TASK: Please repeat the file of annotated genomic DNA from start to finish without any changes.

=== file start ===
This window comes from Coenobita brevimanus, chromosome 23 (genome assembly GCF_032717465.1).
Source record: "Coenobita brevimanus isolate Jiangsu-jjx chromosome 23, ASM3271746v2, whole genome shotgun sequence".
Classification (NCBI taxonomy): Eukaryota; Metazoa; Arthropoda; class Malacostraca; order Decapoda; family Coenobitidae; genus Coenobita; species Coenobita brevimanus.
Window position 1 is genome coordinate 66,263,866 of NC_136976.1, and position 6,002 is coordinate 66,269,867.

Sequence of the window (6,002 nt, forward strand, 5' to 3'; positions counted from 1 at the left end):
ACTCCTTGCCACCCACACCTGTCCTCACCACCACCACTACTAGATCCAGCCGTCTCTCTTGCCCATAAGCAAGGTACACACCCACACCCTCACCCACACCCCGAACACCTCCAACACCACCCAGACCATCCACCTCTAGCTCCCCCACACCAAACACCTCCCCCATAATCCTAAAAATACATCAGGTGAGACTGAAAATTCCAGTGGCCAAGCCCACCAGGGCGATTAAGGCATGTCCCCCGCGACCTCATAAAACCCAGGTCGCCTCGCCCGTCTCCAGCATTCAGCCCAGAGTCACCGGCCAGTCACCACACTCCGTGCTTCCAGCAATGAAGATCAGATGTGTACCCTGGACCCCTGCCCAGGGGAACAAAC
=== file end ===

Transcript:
This window comes from Coenobita brevimanus, chromosome 23 (genome assembly GCF_032717465.1).
Source record: "Coenobita brevimanus isolate Jiangsu-jjx chromosome 23, ASM3271746v2, whole genome shotgun sequence".
Classification (NCBI taxonomy): Eukaryota; Metazoa; Arthropoda; class Malacostraca; order Decapoda; family Coenobitidae; genus Coenobita; species Coenobita brevimanus.
Window position 1 is genome coordinate 66,263,866 of NC_136976.1, and position 6,002 is coordinate 66,269,867.

Sequence of the window (6,002 nt, forward strand, 5' to 3'; positions counted from 1 at the left end):
ACTCCTTGCCACCCACACCTGTCCTCACCACCACCACTACTAGATCCAGCCGTCTCTCTTGCCCATAAGCAAGGTACACACCCACACCCTCACCCACACCCCGAACACCTCCAACACCACCCAGACCATCCACCTCTAGCTCCCCCACACCAAACACCTCCCCCATAATCCTAAAAATACATCAGGTGAGACTGAAAATTCCAGTGGCCAAGCCCACCAGGGCGATTAAGGCATGTCCCCCGCGACCTCATAAAACCCAGGTCGCCTCGCCCGTCTCCAGCATTCAGCCCAGAGTCACCGGCCAGTCACCACACTCCGTGCTTCCAGCAATGAAGATCAGATGTGTACCCTGGACCCCTGCCCAGGGGAACAAAC